You Might Be Interested To See The Letter Mike Johnson Wrote To Merrick Garland…

which went out on Monday. Johnson is usually one of the most polite folks you’ll ever see; he’s legitimately either the nicest or second-nicest politician we’ve ever met.

But this is…well, it’s still somewhat polite, but it isn’t nice.

The letter was a response to one of Garland’s latest hits, namely a Department of Justice opinion stating that vaccine mandates were A-OK as a matter of federal law, and it reads as a pretty solid legal dressing-down of a man Barack Obama thought was a “moderate” Supreme Court nominee. Garland has repeatedly proven Mitch McConnell right in blocking that appointment; it’s too bad there wasn’t a Republican majority in the Senate to keep him out of his current job.

Johnson, who’s a constitutional scholar and an accomplished practitioner of constitutional law and has been since before he even ran for the Louisiana legislature much less Congress, knows what he’s talking about. He rips apart DOJ’s reasoning.

You might go through this and say “Yeah, but what can he do about any of this?” That’s valid. Until there is a Republican House majority, Mike Johnson isn’t in a position to translate those words into action or to influence others to.

But if that’s all you have to say on the subject, you’re missing some things. Most notably is that all of these letters, statements, press releases and so forth are marking territory. We’re talking about building a file here. Those things can and will be used to make the case for a GOP majority to check the abuses of the Biden administration.

But then, assuming 2022 goes the way everybody thinks it will go, that file can be a blueprint for how to check those abuses.

And the real question then becomes what Sean Connery asked Kevin Costner in The Untouchables: What are you prepared to do?

What we can say with growing confidence is that the Republicans in the House – not necessarily in the Senate yet, but in the House – are beginning to recognize we’re in a war to save the country and that consensus politics, defined on the Right, in part, as Bush Republicanism, is no longer an operable mode to be in.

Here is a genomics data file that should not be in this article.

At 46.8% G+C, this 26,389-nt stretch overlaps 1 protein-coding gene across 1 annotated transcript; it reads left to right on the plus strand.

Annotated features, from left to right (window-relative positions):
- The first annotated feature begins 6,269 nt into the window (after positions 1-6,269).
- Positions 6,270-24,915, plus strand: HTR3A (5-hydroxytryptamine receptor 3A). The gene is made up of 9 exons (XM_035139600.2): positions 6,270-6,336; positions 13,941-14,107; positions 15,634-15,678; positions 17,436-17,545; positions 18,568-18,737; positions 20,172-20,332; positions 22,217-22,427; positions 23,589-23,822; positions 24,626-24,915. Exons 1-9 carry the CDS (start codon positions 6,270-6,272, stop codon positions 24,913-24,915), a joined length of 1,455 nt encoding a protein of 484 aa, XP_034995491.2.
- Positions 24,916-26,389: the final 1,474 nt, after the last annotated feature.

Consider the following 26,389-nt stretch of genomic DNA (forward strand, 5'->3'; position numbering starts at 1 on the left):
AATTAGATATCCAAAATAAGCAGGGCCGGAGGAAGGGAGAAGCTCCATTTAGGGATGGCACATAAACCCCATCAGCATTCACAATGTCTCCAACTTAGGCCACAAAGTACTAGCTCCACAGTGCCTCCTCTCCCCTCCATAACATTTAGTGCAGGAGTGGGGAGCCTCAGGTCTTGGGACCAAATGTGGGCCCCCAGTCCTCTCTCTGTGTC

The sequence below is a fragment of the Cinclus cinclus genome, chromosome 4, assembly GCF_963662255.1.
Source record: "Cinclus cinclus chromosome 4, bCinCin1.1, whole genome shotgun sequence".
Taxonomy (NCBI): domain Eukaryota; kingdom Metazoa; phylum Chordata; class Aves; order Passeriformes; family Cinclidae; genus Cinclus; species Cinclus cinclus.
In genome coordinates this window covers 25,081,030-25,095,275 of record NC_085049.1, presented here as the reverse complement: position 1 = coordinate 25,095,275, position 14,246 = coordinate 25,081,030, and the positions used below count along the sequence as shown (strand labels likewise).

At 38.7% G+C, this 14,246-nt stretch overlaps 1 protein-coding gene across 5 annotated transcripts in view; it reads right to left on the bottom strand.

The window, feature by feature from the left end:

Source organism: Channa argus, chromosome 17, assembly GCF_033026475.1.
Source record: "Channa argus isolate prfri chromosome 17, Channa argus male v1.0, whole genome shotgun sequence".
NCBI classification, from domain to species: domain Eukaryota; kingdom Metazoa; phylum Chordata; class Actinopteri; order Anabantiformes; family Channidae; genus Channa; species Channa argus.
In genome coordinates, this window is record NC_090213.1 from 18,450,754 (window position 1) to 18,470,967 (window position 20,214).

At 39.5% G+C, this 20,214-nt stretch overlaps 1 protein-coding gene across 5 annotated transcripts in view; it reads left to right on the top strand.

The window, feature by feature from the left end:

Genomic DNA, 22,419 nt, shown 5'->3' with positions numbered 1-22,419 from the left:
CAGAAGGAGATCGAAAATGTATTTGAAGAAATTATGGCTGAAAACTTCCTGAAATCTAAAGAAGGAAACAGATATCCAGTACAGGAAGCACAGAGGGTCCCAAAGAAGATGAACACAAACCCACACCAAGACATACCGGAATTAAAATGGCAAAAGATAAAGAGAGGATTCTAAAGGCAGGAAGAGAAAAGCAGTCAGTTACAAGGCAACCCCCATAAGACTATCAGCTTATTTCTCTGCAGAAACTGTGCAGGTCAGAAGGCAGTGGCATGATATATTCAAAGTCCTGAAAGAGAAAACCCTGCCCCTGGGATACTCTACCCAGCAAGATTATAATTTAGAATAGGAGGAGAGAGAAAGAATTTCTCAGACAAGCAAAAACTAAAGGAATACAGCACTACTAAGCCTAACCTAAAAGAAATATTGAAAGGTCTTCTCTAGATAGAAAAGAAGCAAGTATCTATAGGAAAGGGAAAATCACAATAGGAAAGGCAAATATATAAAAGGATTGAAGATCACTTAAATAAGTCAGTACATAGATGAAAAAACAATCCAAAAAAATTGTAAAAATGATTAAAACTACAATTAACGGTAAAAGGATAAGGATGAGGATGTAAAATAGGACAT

The evolution of Kevin McCarthy as the GOP leader in the House over the past several years from something of a squish and unquestionably a consensus-style politician to a much more aggressive, confrontational approach, is a very good example of that. McCarthy is a born politician. He’s whatever the House GOP caucus wants him to be, and whatever he needs to be to capture and hold his position. That he’s now willing to fight, that he’s willing to toss Liz Cheney out of leadership and essentially consign her to political oblivion, that he’s willing to pull the GOP out of Nancy Pelosi’s sham inquisition into One Six…those things might not represent core convictions of Kevin McCarthy but they do represent what he thinks his caucus expects from him.

And that means while Garland is going to ignore this letter from Johnson, come January of 2023 there will be recriminations and repercussions. Those might take the form of budgetary restrictions on DOJ. They will certainly take the form of hearings, subpoenas, harsh questions.

The might even take the form of impeachments, if not convictions.

The letter is a warning. In time, it will be more. If nothing else, it’s a blueprint for someone to file a lawsuit against those entities which adhere to Garland’s advice.

August 3, 2021

Attorney General Merrick Garland U.S. Department of Justice
950 Pennsylvania Avenue, N.W.
Washington, D.C. 20530

Dear Attorney General Garland: